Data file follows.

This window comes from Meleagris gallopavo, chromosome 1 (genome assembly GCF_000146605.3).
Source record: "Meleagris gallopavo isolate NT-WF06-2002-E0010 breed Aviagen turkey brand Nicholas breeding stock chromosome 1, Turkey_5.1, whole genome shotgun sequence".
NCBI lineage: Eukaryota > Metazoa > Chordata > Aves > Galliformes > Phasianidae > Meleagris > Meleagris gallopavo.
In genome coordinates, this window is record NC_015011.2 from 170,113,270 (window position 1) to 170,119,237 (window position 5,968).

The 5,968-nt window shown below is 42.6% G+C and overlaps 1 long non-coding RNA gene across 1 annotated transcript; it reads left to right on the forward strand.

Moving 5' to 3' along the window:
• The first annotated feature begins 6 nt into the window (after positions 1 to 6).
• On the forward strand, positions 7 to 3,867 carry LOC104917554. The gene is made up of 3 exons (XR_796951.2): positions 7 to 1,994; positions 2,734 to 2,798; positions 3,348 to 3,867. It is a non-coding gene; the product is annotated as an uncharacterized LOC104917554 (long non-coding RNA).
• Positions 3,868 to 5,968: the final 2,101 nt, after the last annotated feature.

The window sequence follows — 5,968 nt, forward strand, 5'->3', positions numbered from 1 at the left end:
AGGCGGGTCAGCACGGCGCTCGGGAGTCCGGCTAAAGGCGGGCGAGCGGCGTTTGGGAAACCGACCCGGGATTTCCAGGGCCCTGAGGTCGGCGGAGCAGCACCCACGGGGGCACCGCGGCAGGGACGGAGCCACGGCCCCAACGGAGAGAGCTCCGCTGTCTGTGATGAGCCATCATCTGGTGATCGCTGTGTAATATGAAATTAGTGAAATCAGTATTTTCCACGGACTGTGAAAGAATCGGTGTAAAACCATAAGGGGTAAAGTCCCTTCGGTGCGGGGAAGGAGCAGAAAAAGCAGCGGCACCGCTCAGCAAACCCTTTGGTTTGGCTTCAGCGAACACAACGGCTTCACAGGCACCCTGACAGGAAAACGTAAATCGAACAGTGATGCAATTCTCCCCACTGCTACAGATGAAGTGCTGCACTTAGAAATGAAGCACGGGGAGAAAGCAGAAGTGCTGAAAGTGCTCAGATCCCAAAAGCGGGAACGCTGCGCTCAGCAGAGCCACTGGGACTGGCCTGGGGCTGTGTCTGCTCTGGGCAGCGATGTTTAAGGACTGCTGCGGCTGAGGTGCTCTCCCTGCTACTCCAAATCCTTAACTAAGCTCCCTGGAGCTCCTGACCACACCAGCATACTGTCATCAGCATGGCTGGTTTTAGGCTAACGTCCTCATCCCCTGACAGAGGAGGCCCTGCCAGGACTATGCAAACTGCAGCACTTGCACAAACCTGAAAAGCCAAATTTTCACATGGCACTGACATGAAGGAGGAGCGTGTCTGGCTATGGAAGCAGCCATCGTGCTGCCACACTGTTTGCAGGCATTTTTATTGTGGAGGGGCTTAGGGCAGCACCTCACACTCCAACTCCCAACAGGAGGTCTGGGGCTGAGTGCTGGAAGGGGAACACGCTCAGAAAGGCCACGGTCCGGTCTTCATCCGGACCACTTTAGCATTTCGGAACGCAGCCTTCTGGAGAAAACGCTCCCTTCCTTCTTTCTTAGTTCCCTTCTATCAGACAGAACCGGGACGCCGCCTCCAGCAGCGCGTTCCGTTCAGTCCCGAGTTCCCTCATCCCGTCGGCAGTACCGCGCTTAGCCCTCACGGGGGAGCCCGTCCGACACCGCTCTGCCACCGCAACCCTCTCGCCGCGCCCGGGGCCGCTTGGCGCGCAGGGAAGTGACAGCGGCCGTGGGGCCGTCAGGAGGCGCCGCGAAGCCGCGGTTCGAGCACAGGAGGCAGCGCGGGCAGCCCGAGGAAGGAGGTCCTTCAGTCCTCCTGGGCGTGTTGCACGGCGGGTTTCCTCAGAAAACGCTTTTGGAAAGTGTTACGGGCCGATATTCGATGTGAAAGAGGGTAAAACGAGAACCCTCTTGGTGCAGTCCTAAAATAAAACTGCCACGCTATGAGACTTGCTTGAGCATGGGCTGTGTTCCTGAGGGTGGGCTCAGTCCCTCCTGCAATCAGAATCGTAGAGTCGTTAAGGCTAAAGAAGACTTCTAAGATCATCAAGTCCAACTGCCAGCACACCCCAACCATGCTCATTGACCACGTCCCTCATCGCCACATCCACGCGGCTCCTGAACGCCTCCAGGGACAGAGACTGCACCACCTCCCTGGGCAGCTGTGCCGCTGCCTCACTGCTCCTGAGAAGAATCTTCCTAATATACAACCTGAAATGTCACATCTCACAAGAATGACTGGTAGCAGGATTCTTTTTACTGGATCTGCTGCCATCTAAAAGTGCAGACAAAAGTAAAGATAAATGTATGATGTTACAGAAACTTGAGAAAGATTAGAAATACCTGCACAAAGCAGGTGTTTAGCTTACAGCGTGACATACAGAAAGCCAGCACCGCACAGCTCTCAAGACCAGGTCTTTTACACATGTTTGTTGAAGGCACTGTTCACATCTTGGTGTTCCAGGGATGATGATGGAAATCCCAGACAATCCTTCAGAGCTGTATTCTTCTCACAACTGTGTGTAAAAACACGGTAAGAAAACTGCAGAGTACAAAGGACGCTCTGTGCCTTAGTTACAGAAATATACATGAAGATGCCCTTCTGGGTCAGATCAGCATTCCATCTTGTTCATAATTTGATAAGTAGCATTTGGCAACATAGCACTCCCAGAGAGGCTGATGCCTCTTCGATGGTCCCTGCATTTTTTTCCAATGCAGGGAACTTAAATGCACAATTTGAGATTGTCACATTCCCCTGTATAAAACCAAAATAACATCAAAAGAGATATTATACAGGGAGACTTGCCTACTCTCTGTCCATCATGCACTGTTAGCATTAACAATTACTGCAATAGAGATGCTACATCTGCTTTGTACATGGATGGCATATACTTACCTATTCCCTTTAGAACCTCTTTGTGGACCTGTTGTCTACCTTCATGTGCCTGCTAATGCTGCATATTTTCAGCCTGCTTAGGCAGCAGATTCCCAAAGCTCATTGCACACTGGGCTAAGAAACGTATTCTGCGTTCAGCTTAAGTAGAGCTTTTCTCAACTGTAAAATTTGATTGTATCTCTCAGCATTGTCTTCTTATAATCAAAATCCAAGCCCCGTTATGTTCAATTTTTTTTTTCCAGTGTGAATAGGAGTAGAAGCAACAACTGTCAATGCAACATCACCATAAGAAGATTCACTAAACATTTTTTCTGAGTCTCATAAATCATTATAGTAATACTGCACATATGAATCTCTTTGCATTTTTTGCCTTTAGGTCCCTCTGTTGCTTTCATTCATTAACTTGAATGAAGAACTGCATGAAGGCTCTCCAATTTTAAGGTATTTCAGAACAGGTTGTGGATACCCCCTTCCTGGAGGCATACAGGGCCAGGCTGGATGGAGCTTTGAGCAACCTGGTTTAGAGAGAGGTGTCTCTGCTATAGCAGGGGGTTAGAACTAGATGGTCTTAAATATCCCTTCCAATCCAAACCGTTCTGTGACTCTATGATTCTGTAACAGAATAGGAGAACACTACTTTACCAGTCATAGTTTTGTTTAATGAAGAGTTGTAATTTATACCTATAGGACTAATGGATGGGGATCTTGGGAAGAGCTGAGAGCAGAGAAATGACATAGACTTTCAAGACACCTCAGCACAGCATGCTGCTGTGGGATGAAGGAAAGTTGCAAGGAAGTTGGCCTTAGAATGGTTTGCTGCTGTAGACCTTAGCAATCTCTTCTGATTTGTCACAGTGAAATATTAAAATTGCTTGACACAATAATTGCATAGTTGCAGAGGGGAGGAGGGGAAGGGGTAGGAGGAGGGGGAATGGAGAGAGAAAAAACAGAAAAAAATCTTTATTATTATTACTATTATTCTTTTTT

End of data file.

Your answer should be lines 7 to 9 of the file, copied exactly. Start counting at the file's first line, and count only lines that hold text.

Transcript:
• The first annotated feature begins 6 nt into the window (after positions 1 to 6).
• On the forward strand, positions 7 to 3,867 carry LOC104917554. The gene is made up of 3 exons (XR_796951.2): positions 7 to 1,994; positions 2,734 to 2,798; positions 3,348 to 3,867. It is a non-coding gene; the product is annotated as an uncharacterized LOC104917554 (long non-coding RNA).
• Positions 3,868 to 5,968: the final 2,101 nt, after the last annotated feature.